Digital Transmission & Analog Transmission. 1. DIGITAL-TO-DIGITAL CONVERSION. Digital Data -> Digital Signal Three techniques: line coding ( always needed ) block coding (working with NRZ-I) Scrambling (working with AMI). Figure 4.1 Line coding and decoding.
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r = number of data elements / number of signal elements
Baseline: running average of the received signal power
Constant digital signal creates low frequencies
Receiver Setting the clock matching the sender’s
Figure 4.8 Polar biphase: Manchester and differential Manchester schemes
Figure 4.9 Bipolar schemes: AMI (Alternate Mark Inversion) and pseudoternary
B8ZS substitutes eight consecutive zeros with 000VB0VB
HDB3 substitutes four consecutive zeros with 000V or B00V depending
on the number of nonzero pulses after the last substitution.
According to the Nyquist theorem, the sampling rate must be at least 2 times the highest frequency contained in the signal.
What can we get from this:
1. we can sample a signal only if the signal is
2. the sampling rate must be at least 2 times the highest frequency, not the bandwidth
SNRdb= 6.02nb + 1.76 dB
nb: bits per sample
(related to the number of level L)
The minimum bandwidth of the digital signal is nb times greater than the bandwidth of the analog signal.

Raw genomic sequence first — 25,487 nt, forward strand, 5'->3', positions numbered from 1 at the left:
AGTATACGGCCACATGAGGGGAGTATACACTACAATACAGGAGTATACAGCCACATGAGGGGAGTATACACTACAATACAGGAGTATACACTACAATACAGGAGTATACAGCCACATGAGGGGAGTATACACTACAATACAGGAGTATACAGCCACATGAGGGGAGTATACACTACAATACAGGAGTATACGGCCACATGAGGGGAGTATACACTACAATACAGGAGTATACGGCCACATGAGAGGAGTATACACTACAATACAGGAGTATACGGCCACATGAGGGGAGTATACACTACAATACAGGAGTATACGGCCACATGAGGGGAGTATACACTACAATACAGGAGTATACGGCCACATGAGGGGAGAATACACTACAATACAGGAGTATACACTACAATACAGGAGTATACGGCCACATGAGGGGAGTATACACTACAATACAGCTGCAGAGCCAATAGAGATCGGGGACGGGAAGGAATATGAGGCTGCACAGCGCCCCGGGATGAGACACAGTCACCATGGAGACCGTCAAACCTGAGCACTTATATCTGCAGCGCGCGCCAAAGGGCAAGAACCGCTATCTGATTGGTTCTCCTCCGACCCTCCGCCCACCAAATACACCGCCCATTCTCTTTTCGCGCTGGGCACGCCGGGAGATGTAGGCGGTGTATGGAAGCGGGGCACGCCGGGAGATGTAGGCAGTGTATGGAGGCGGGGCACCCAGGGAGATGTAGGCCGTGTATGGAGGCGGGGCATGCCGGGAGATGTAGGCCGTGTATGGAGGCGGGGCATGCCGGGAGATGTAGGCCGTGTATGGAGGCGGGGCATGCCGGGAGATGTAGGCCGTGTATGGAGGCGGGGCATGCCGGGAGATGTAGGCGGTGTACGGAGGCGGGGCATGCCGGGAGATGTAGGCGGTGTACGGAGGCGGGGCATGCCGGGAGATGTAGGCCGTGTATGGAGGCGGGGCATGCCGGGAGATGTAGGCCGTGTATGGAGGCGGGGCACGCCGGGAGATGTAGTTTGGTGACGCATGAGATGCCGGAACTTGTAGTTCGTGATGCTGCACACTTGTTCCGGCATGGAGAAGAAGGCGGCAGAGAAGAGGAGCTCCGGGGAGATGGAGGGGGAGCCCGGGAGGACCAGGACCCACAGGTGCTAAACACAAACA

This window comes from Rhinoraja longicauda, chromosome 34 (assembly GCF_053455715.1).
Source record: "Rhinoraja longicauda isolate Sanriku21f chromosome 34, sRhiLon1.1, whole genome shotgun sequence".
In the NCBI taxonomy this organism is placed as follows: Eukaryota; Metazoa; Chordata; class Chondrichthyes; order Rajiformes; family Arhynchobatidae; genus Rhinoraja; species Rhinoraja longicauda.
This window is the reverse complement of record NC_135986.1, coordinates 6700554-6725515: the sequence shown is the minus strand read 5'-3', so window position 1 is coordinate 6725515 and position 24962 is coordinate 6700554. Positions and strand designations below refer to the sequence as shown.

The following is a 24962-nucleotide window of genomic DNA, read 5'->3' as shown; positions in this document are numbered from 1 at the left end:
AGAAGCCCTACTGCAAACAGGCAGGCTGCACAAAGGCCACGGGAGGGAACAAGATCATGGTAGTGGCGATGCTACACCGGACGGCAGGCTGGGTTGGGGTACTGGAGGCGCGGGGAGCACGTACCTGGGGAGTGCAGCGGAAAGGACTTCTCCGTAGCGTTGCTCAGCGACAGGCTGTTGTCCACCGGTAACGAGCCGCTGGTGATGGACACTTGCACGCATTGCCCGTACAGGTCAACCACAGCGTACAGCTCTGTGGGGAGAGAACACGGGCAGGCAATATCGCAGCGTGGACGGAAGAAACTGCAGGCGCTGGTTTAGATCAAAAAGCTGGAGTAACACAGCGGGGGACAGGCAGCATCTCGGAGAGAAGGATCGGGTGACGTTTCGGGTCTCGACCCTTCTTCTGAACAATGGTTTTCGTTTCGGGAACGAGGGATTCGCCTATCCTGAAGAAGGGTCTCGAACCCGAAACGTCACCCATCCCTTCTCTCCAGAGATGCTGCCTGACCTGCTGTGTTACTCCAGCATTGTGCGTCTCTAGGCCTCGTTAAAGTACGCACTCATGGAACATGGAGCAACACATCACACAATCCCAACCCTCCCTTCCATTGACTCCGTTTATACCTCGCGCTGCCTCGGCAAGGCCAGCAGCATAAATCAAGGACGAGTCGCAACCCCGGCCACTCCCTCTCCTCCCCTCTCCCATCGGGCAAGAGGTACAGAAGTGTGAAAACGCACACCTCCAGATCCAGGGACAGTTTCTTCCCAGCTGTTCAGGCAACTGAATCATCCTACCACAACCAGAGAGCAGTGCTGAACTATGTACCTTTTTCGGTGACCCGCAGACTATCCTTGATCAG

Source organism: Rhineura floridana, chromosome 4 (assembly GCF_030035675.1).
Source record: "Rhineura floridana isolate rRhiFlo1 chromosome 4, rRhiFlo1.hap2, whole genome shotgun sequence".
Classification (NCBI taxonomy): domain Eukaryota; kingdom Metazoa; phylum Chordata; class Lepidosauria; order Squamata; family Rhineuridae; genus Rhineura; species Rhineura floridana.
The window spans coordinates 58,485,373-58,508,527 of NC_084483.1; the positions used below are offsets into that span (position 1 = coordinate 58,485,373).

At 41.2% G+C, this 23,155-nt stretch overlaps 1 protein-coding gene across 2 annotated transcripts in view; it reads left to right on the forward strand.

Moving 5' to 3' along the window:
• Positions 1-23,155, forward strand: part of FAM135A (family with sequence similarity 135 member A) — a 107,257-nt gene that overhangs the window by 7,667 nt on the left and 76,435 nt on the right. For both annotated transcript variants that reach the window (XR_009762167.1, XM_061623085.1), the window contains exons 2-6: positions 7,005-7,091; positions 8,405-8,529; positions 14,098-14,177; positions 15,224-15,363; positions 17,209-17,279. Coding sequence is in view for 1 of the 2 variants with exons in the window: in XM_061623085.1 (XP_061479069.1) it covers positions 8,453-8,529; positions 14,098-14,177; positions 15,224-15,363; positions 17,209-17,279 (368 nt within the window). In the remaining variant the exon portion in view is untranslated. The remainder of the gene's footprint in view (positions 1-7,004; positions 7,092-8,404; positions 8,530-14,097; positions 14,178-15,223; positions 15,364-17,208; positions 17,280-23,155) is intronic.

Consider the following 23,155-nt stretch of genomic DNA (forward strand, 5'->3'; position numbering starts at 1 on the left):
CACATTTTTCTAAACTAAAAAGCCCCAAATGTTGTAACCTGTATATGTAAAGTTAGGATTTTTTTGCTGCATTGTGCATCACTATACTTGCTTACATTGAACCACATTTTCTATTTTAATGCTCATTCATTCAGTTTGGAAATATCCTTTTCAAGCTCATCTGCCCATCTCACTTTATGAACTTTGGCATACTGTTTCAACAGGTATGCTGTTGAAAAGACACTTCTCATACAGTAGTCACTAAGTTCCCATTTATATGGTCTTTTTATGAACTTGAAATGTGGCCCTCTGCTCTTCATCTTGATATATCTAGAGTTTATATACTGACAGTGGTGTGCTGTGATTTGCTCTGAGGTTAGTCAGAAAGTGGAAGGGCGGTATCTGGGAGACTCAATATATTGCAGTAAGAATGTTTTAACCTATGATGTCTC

Bmin= nb x Banalog
Next bit is 1, if amplitude of the analog signal is larger
Next bit is 0, if amplitude of the analog signal is smaller
1. The transmission of binary data across a link can be accomplished in either parallel or serial mode.
2. In parallel mode, multiple bits are sent with each clock tick.
3. In serial mode, 1 bit is sent with each clock tick.
4. there are three subclasses of serial transmission: asynchronous, synchronous, and isochronous.
Digital-to-analog conversion is the process of changing one of the characteristics of an analog signal based on the information in digital data.
B = (1+d) x S = (1+d) x N x 1/r
Analog-to-analog conversion is the representation of analog information by an analog signal.
Modulation is needed if the medium is bandpass in nature or if only a bandpass channel is available to us.
Example: radio stations
The total bandwidth required for AM can be determined from the bandwidth of the audio signal: BAM = 2B.
The total bandwidth required for FM can be determined from the bandwidth of the audio signal: BFM = 2(1 + β)B. β has a common value of 4
The total bandwidth required for PM can be determined from the bandwidth and maximum amplitude of the modulating signal:BPM = 2(1 + β)B.